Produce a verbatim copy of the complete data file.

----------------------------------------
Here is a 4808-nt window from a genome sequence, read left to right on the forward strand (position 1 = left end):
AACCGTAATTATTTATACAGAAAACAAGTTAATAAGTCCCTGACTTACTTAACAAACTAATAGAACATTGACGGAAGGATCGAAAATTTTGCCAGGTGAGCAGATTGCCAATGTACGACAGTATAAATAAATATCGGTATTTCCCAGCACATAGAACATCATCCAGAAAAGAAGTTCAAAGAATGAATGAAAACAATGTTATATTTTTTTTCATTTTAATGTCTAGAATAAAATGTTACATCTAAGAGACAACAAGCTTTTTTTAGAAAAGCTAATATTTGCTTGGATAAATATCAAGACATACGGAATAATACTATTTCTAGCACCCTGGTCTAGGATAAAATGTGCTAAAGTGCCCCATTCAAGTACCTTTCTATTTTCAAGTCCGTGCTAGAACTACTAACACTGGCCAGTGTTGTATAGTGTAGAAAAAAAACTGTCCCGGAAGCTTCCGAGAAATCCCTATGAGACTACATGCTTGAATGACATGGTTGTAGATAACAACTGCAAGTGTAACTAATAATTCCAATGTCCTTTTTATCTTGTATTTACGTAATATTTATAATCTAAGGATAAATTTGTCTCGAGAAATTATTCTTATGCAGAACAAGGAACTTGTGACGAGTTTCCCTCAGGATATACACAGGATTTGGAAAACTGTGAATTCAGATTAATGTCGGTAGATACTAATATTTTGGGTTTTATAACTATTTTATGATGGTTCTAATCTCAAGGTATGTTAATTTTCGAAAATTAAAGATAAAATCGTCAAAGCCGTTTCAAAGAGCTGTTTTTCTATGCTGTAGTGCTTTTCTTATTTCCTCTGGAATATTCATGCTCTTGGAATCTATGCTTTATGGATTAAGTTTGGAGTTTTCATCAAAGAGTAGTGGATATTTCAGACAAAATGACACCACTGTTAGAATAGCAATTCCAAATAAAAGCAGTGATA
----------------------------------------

Here is a 4808-nt window from a genome sequence, read left to right on the forward strand (position 1 = left end):
AACCGTAATTATTTATACAGAAAACAAGTTAATAAGTCCCTGACTTACTTAACAAACTAATAGAACATTGACGGAAGGATCGAAAATTTTGCCAGGTGAGCAGATTGCCAATGTACGACAGTATAAATAAATATCGGTATTTCCCAGCACATAGAACATCATCCAGAAAAGAAGTTCAAAGAATGAATGAAAACAATGTTATATTTTTTTTCATTTTAATGTCTAGAATAAAATGTTACATCTAAGAGACAACAAGCTTTTTTTAGAAAAGCTAATATTTGCTTGGATAAATATCAAGACATACGGAATAATACTATTTCTAGCACCCTGGTCTAGGATAAAATGTGCTAAAGTGCCCCATTCAAGTACCTTTCTATTTTCAAGTCCGTGCTAGAACTACTAACACTGGCCAGTGTTGTATAGTGTAGAAAAAAAACTGTCCCGGAAGCTTCCGAGAAATCCCTATGAGACTACATGCTTGAATGACATGGTTGTAGATAACAACTGCAAGTGTAACTAATAATTCCAATGTCCTTTTTATCTTGTATTTACGTAATATTTATAATCTAAGGATAAATTTGTCTCGAGAAATTATTCTTATGCAGAACAAGGAACTTGTGACGAGTTTCCCTCAGGATATACACAGGATTTGGAAAACTGTGAATTCAGATTAATGTCGGTAGATACTAATATTTTGGGTTTTATAACTATTTTATGATGGTTCTAATCTCAAGGTATGTTAATTTTCGAAAATTAAAGATAAAATCGTCAAAGCCGTTTCAAAGAGCTGTTTTTCTATGCTGTAGTGCTTTTCTTATTTCCTCTGGAATATTCATGCTCTTGGAATCTATGCTTTATGGATTAAGTTTGGAGTTTTCATCAAAGAGTAGTGGATATTTCAGACAAAATGACACCACTGTTAGAATAGCAATTCCAAATAAAAGCAGTGATA